Message From The Minister


With warm regards, I greet you in this newsletter. For some, this is the first interaction we’ve had in some time. I do miss our face-to-face services. I miss our coffee hours and potlucks. I miss our laughter–the jabs we put to one another, the jokes, and the commonality with you all.

I hope you all are doing well, despite these difficult times. There are many things to be concerned about: our advocacy issues of racial, environmental, and economic justice, LGBTQ+ Rights, Immigrant justice, but adding to the intersectionality are health care, access, the spread of COVID 19, and the impending recession.

One of my favorite sayings–actually a curse: May you live in interesting times… This was adapted in 1923 from the 1836 English translations of Yaoqin of the Shen family, a 12 year old girl–a respected poet and artist–from the Ming Dynasty.

They hurried like frighten dogs,
They pressed like fish escaping the net
They bore all sorts of hardships

They prayed to heaven, earth, and their ancestors,
Let us not run into our enemies…
Truly, better be a dog in days of peace
Than a human in times of war!

Through the game of telephone that is translation over the centuries… it turned into ‘A curse to live in interesting times.’

These interesting times are the stuff that challenges our principles. This is the source that stories are told of. I am recalling Apollo 13… Flight Director Gene Kranz overhears two NASA directors discussing the low survival chances for the crippled spacecraft. “I know what the problems are, Henry,” one of them says. “This could be the worst disaster NASA has ever experienced.”

“With all due respect, Sir,” Kranz intervenes, “I believe this is going to be our finest hour.”

I believe this. I hear the stories of hope and generosity: two themes ever present in my theology. People are connecting in more ways than ever. But, it takes the courage to do it. It takes the tenacity to overcome whatever might be preventing connection.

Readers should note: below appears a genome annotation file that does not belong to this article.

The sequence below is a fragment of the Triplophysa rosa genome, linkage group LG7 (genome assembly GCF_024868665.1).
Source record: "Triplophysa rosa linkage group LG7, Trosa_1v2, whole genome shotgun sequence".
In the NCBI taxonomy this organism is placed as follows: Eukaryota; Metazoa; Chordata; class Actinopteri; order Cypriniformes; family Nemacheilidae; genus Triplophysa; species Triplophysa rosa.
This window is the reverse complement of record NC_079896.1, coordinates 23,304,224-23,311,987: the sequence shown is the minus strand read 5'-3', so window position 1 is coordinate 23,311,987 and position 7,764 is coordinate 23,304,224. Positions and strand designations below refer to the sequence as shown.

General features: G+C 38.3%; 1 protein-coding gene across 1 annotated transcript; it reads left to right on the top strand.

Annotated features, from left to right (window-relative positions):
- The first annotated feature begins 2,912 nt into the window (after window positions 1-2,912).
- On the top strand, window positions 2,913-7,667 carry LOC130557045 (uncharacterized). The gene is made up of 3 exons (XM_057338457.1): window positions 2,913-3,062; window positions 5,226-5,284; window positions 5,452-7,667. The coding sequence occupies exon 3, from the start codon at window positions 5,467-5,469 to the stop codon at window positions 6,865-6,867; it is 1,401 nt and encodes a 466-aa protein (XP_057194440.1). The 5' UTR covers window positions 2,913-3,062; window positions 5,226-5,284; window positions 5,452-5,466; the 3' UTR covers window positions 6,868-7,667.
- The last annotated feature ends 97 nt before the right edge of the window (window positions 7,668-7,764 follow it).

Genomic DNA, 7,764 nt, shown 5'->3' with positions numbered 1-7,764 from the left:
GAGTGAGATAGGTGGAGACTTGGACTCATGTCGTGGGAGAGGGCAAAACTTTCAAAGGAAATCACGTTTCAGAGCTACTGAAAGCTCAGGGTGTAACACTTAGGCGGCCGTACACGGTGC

I hope that you reach out to others. Call old friends. Buy pizza delivery for EMS workers. Sew up some face masks. Help kids with their homework. Pick up trash and debris while hiking. Do something generous.

Peace and well being for all of you,
— Rev. Will

“True generosity consists precisely in fighting to destroy the causes which nourish false charity. False charity constrains the
fearful and subdued, the “rejects of life,” to extend their trembling hands. True generosity lies in striving so that these hands–
whether of individuals or entire peoples–need be extended less and less in supplication, so that more and more they become
human hands which work and, working, transform the world.”
― Paulo Freire, Pedagogy of the Oppressed

Canceled Church Service for March 15, 2020

As many of you already know, All Souls will not be holding an on-site Sunday service tomorrow due to precautionary measures related to COVID-19.

However, All Souls will be offering a “virtual” Sunday service via Facebook Live at 10:30 am tomorrow. Here are the simple steps to access the live stream:

  • Log in to your Facebook account 

  • Search for All Souls Unitarian Universalist Church in the search bar

  • Scroll down to the most recent post

  • Click Play on the live video and you are there

  • We will go live 5 minutes prior to service time (10:25 a.m.)

  • You will be able to comment live during the service; please note there is a slight delay in the feed and we will try to accommodate that

  • Please bear with us as we navigate this new space along with you. We look forward to serving you through this new outlet.

We will continue to keep in communication about our Sunday services and other programs.


Message From The Minister


Love is a powerful thing. As stated in Corinthians 13:13, “Three things will last forever — Faith, Hope and Love — and the greatest of these is love.”

Love can take many forms. Agape (Koine Greek) Love is a love beyond, a spiritual love. Mudita (Pali) Love is sympathetic joyous love, a love for others and a higher level of empathy. We call into action The Spirit of Expectancy.

In a deep way, we love when we expect the world to get better. We expect love to triumph. That we can help individuals experiencing poverty, that we can build bridges between those who are excluded by means of White Supremacy and Racism and those benefiting from it. This Spirit is the hope that we ignite by doing the uncomfortable things by looking both inward at ourselves and our psyches, and looking outward at the stumbling blocks in front of our siblings.

We love when we listen to one another. There are so many ways to do this. We expect love to triumph politically, by helping one another vote: helping our neighbors register, offering rides to the polls, volunteering at polling stations, etc. We manifest the spirit of expectancy socially, when we are there for one another, listening to hear, imbuing empathy and chipping in to help.